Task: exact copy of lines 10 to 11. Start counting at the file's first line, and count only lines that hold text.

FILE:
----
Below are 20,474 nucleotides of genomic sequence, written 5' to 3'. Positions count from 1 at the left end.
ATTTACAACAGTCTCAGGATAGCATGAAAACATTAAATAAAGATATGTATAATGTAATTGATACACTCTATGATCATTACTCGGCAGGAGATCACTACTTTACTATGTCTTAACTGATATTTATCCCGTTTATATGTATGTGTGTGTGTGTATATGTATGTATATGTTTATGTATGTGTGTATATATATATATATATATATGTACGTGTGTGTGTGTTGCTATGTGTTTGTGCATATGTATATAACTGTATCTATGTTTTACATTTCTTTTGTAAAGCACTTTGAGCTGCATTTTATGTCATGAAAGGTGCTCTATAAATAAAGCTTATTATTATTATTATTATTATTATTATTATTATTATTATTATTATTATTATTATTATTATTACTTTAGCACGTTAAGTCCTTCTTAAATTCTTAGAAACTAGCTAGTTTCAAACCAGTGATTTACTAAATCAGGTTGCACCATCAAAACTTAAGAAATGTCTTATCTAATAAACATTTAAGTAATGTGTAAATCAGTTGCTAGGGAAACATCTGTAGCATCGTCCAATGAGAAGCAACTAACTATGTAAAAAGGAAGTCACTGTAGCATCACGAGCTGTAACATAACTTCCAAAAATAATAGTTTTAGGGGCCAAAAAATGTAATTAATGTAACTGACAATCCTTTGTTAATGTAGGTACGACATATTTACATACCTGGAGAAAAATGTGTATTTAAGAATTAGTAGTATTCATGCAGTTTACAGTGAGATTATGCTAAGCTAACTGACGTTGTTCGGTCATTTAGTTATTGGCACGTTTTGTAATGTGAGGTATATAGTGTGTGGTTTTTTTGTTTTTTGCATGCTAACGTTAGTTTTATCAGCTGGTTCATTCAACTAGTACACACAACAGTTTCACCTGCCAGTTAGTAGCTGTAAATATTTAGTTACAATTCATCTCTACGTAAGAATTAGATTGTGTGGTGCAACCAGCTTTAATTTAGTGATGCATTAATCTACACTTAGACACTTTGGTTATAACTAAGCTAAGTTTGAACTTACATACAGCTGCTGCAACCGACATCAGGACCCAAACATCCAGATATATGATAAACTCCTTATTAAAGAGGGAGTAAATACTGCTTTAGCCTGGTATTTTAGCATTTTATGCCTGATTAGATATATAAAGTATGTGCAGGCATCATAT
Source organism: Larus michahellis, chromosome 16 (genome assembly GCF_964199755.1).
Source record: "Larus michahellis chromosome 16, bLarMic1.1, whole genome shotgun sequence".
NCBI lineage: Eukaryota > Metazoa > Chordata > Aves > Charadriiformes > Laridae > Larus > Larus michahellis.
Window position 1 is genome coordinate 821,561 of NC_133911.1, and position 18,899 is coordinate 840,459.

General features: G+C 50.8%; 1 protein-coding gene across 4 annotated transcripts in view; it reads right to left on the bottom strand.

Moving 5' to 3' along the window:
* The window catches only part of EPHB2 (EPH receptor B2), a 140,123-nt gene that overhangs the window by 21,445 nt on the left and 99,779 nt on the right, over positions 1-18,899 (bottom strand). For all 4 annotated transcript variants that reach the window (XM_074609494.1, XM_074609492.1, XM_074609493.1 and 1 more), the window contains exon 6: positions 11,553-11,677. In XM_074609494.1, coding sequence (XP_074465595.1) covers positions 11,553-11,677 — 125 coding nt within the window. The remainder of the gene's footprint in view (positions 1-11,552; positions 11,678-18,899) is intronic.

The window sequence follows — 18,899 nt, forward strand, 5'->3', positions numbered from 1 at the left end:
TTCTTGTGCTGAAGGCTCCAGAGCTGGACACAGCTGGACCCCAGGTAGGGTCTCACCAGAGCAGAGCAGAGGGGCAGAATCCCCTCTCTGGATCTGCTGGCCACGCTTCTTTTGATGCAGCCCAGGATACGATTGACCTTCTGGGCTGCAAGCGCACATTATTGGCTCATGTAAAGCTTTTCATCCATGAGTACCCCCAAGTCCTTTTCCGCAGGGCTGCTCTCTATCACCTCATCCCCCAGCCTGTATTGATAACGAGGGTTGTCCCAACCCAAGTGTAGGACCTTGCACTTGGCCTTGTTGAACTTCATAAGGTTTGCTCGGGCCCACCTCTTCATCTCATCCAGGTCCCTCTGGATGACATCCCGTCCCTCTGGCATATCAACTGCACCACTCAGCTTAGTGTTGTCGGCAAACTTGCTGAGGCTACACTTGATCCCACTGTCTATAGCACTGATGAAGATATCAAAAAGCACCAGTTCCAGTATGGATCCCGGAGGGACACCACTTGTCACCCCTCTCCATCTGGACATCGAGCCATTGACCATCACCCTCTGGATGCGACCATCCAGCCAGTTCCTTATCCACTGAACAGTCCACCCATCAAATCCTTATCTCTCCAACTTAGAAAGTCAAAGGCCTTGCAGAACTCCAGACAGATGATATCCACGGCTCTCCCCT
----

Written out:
The window sequence follows — 18,899 nt, forward strand, 5'->3', positions numbered from 1 at the left end:
TTCTTGTGCTGAAGGCTCCAGAGCTGGACACAGCTGGACCCCAGGTAGGGTCTCACCAGAGCAGAGCAGAGGGGCAGAATCCCCTCTCTGGATCTGCTGGCCACGCTTCTTTTGATGCAGCCCAGGATACGATTGACCTTCTGGGCTGCAAGCGCACATTATTGGCTCATGTAAAGCTTTTCATCCATGAGTACCCCCAAGTCCTTTTCCGCAGGGCTGCTCTCTATCACCTCATCCCCCAGCCTGTATTGATAACGAGGGTTGTCCCAACCCAAGTGTAGGACCTTGCACTTGGCCTTGTTGAACTTCATAAGGTTTGCTCGGGCCCACCTCTTCATCTCATCCAGGTCCCTCTGGATGACATCCCGTCCCTCTGGCATATCAACTGCACCACTCAGCTTAGTGTTGTCGGCAAACTTGCTGAGGCTACACTTGATCCCACTGTCTATAGCACTGATGAAGATATCAAAAAGCACCAGTTCCAGTATGGATCCCGGAGGGACACCACTTGTCACCCCTCTCCATCTGGACATCGAGCCATTGACCATCACCCTCTGGATGCGACCATCCAGCCAGTTCCTTATCCACTGAACAGTCCACCCATCAAATCCTTATCTCTCCAACTTAGAAAGTCAAAGGCCTTGCAGAACTCCAGACAGATGATATCCACGGCTCTCCCCT